Menzies, a leading UK based accounting firm, has prepared a concise overview of what companies need to consider with Brexit rapidly approaching. Those interested can download the guide, the Brexit Transition Toolkit here, no registration is required. At sixteen pages the toolkit provides a useful starting source for information that companies need awareness of as Brexit looms at the end of the current year.
With negotiations with Europe seemingly stymied, the business environment will suddenly become more complex from 1 January. Organisations need to prepare, and for some industries, there is potentially a lot to do. What the guide does not cover, however, are any changes for businesses that deal with companies outside the EU where regulations may also change as a result of leaving the EU. Perhaps there is an opportunity to create something around this too.
Nick Farmer, international Tax Partner at Menzies issues a stark warning to firms saying: “Without a clear understanding of how individual risk factors might affect their business model, small and medium-sized businesses are in danger of doing nothing and facing the consequences.”
While firms have rightly put their COVID responses to the top of the agenda, if they regularly trade with Europe, there are less than two months to prepare for some substantial changes.
What it contains
The toolkit contains nine categories of changes with information split into two sections. The impact that the business face in the category and the actions that they need to take. They are also links to Government webpages that have recently been created and updated. The nine sections are:
- International Investment
- Grants and Funding
- Regulations and Certification
- Intellectual Property
- Supply Chain
For goods based companies the imports and exports sections cover such things as customs and VAT. It also provides information about the Border Operating Model (BOM). Further information is available in this blog and on the HMRC web page, neither of which are referenced in the Toolkit. The actions include several points that companies need to consider. They include applying for an EORI number; again the HMRC link is missing, (here it is). Businesses wishing to trade with the EU need an EORI which stands for “Economic Operators Registration and Identification number”.
For companies selling services into the EU, information is covered in the section on Regulations and Certification. Regulations across the EU for the provisions of services are complex and differ by country. The toolkit provides some high-level information around this and links to the government website for more information. There is more information for product-based companies in this section too.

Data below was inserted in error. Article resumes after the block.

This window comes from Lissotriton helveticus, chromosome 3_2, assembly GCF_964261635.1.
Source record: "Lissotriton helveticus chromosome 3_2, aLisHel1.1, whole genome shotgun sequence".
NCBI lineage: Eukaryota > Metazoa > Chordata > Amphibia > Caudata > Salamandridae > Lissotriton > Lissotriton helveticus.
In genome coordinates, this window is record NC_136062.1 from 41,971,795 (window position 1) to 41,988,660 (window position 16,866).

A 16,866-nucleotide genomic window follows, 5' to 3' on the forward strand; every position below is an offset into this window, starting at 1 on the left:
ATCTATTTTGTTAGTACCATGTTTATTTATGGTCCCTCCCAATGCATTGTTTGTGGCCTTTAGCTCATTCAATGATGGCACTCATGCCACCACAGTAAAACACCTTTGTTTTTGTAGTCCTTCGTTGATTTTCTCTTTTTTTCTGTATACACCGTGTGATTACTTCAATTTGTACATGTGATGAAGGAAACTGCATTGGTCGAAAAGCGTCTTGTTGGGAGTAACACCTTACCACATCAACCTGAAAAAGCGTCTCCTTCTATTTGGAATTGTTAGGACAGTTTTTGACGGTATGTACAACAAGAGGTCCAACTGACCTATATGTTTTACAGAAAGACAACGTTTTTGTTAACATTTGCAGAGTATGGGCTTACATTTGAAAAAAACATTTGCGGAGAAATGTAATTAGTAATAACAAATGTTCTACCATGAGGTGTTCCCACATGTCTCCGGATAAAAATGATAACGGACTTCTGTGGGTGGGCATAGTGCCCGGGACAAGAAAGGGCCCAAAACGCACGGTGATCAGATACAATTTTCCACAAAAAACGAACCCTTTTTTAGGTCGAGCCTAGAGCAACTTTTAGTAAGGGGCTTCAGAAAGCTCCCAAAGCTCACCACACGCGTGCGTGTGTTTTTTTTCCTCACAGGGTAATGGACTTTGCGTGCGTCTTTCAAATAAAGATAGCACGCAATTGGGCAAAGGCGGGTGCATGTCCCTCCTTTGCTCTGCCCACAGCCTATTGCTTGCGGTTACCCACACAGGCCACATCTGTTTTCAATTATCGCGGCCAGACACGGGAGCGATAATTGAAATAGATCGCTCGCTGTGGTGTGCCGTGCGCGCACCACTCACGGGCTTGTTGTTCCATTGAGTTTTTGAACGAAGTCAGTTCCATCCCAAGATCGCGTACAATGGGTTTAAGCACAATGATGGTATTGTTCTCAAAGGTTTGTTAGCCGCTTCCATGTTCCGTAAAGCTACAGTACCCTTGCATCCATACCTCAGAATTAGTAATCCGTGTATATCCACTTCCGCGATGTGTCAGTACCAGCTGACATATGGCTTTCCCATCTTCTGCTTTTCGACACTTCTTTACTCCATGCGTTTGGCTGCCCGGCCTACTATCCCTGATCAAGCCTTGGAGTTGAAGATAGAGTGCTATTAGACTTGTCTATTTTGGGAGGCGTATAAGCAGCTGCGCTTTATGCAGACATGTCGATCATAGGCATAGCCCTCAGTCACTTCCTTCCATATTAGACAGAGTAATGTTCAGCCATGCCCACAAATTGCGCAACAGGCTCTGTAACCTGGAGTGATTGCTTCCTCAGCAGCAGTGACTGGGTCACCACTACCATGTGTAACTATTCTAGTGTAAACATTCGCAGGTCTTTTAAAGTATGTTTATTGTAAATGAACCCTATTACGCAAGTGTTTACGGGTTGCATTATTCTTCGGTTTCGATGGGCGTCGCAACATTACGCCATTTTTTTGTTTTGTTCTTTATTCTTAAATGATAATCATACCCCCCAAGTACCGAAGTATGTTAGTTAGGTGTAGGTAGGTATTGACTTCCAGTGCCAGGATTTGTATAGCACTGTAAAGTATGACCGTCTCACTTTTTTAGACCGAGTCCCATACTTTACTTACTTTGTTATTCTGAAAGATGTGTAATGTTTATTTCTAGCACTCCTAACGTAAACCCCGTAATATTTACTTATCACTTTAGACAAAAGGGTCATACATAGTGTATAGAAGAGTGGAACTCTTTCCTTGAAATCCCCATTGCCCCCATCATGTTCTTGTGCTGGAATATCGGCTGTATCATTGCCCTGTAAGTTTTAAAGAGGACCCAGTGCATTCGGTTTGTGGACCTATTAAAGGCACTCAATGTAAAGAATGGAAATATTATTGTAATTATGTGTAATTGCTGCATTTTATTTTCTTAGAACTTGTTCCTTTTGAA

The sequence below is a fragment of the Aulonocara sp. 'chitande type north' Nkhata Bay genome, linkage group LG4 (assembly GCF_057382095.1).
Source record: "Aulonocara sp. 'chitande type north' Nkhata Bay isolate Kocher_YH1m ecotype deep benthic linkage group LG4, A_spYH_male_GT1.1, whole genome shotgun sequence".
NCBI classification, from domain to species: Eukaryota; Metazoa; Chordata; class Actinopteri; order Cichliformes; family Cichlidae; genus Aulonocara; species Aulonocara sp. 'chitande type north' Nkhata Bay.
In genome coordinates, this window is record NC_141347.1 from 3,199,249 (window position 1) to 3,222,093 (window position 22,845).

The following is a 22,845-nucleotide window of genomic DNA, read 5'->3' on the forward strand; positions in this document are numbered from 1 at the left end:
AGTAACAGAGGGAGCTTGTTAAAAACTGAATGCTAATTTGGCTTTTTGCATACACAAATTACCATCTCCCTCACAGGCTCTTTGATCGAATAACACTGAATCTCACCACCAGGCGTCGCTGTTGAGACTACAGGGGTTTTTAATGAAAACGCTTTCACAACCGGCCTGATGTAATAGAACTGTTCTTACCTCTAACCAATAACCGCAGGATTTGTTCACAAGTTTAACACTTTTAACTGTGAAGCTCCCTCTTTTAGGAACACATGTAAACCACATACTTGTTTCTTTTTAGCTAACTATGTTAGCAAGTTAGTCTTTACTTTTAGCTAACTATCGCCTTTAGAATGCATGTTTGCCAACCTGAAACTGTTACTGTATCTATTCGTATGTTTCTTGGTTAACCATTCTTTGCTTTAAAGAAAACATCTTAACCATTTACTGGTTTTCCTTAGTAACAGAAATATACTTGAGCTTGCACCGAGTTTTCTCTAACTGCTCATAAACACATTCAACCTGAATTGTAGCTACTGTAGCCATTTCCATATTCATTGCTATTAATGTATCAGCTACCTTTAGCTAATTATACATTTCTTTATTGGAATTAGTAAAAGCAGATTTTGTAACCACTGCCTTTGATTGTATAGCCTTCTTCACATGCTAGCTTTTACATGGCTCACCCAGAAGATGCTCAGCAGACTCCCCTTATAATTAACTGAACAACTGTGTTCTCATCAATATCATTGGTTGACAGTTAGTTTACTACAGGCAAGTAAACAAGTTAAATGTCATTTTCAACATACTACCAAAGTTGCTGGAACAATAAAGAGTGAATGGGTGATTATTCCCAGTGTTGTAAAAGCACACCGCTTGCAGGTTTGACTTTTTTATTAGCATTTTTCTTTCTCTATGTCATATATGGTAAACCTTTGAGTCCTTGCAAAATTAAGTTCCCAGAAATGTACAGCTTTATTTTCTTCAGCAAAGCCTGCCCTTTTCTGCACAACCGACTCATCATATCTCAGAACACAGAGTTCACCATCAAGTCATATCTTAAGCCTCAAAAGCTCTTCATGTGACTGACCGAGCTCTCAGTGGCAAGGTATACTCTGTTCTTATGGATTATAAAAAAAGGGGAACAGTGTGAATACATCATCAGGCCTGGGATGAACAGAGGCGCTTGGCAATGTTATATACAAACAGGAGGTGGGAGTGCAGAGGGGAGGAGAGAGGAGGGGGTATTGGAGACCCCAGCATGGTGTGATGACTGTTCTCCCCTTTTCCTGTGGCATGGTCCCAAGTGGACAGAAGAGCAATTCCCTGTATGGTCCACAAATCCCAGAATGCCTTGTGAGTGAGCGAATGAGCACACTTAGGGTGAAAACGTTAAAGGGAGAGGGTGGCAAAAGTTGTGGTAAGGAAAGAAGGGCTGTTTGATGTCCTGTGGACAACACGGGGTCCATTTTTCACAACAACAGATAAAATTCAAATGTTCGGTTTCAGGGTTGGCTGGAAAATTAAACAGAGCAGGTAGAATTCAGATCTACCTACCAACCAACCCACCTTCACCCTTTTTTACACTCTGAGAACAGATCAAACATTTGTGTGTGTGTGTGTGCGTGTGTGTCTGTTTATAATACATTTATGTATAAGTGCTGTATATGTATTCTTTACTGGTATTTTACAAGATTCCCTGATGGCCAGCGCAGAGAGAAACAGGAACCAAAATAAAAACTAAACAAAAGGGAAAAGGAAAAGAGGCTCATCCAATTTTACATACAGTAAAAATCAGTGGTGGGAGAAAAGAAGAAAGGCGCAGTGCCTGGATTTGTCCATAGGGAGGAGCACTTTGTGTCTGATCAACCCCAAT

Other key changes
Companies need an awareness of the several important changes noted in the document that Data privacy could become a critical risk for many firms, especially if the UK leaves the EU without a deal. Hiring of new staff from the EU is also changing, for organisations that have traditionally hired workers from the EU, they need to understand the revised points system. There is also still some vagueness about existing employees rights. Employees themselves need to take responsibility for ensuring their right to work, before 30 June 2021.
The rules, especially tax rules on inward investment is also changing from January 1st. This not only includes the EU but most other countries. The exception being Japan, where there is already a trade agreement. Access to some, European funding is also lost although the UK government has reassured businesses that it will make additional funding available. Whether that will make up for the shortfall is unclear. Firms do need to gain a better awareness of what funding is available.
Enterprise Times: What does this mean
The toolkit is a must-read for UK business leaders. While it could have included more links to supporting information, it provides a starting point for any organisation that has an interaction with entities in the EU. There are less than two months before the UK crashes or drives out of the EU, the former looks more likely. It may be months before all the systems are in place, but companies need to ensure that any risks are minimised. Getting an understanding of the 2021 business landscape should not be a lot higher up the priority list.